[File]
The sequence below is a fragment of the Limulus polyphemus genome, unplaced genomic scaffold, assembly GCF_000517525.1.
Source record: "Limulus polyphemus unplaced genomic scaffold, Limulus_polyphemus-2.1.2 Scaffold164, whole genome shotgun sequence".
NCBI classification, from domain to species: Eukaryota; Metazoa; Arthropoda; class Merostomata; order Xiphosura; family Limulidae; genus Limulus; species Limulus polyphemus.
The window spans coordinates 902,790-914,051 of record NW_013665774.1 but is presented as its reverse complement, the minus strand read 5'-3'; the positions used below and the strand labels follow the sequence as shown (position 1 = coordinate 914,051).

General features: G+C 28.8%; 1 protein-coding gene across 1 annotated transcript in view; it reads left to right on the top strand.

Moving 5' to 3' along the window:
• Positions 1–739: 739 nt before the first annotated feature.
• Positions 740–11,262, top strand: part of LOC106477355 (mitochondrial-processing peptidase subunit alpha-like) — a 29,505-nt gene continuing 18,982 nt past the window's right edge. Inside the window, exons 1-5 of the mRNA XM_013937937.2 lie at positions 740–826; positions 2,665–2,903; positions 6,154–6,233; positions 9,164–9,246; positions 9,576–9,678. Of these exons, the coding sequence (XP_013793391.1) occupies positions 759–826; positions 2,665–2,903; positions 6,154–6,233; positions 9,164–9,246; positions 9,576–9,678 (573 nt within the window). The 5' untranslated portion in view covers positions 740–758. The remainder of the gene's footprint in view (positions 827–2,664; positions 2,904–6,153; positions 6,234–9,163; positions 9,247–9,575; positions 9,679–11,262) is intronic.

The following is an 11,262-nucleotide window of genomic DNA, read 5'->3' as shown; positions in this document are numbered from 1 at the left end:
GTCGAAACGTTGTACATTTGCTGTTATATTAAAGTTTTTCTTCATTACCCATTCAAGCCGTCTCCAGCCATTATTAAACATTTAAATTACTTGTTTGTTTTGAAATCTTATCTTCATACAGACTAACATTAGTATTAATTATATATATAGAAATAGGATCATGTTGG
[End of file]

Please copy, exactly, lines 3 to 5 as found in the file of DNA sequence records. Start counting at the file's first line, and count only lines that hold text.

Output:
NCBI classification, from domain to species: Eukaryota; Metazoa; Arthropoda; class Merostomata; order Xiphosura; family Limulidae; genus Limulus; species Limulus polyphemus.
The window spans coordinates 902,790-914,051 of record NW_013665774.1 but is presented as its reverse complement, the minus strand read 5'-3'; the positions used below and the strand labels follow the sequence as shown (position 1 = coordinate 914,051).

General features: G+C 28.8%; 1 protein-coding gene across 1 annotated transcript in view; it reads left to right on the top strand.